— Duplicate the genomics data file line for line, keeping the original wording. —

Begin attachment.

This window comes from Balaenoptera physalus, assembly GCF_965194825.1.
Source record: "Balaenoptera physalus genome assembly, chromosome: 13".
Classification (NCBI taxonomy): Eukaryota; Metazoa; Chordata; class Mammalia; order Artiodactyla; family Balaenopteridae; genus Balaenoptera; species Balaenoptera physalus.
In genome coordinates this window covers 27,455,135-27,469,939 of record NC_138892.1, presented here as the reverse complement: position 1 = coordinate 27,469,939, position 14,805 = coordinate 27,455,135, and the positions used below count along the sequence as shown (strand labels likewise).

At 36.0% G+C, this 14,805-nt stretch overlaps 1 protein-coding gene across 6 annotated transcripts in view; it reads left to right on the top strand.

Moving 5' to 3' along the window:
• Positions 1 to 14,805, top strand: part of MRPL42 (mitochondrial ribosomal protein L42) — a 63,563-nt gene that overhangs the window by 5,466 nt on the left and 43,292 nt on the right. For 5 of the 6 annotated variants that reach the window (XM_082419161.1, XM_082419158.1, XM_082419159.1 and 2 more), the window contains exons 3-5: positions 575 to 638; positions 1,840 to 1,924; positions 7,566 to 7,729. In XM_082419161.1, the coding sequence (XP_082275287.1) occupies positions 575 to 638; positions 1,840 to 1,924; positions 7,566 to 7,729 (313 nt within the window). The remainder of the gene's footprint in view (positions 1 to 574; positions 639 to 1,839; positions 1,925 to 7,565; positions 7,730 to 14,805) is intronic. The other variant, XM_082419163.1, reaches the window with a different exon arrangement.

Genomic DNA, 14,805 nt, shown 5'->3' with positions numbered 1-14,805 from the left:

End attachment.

This window comes from Balaenoptera physalus, assembly GCF_965194825.1.
Source record: "Balaenoptera physalus genome assembly, chromosome: 13".
Classification (NCBI taxonomy): Eukaryota; Metazoa; Chordata; class Mammalia; order Artiodactyla; family Balaenopteridae; genus Balaenoptera; species Balaenoptera physalus.
In genome coordinates this window covers 27,455,135-27,469,939 of record NC_138892.1, presented here as the reverse complement: position 1 = coordinate 27,469,939, position 14,805 = coordinate 27,455,135, and the positions used below count along the sequence as shown (strand labels likewise).

At 36.0% G+C, this 14,805-nt stretch overlaps 1 protein-coding gene across 6 annotated transcripts in view; it reads left to right on the top strand.

Moving 5' to 3' along the window:
• Positions 1 to 14,805, top strand: part of MRPL42 (mitochondrial ribosomal protein L42) — a 63,563-nt gene that overhangs the window by 5,466 nt on the left and 43,292 nt on the right. For 5 of the 6 annotated variants that reach the window (XM_082419161.1, XM_082419158.1, XM_082419159.1 and 2 more), the window contains exons 3-5: positions 575 to 638; positions 1,840 to 1,924; positions 7,566 to 7,729. In XM_082419161.1, the coding sequence (XP_082275287.1) occupies positions 575 to 638; positions 1,840 to 1,924; positions 7,566 to 7,729 (313 nt within the window). The remainder of the gene's footprint in view (positions 1 to 574; positions 639 to 1,839; positions 1,925 to 7,565; positions 7,730 to 14,805) is intronic. The other variant, XM_082419163.1, reaches the window with a different exon arrangement.

Genomic DNA, 14,805 nt, shown 5'->3' with positions numbered 1-14,805 from the left: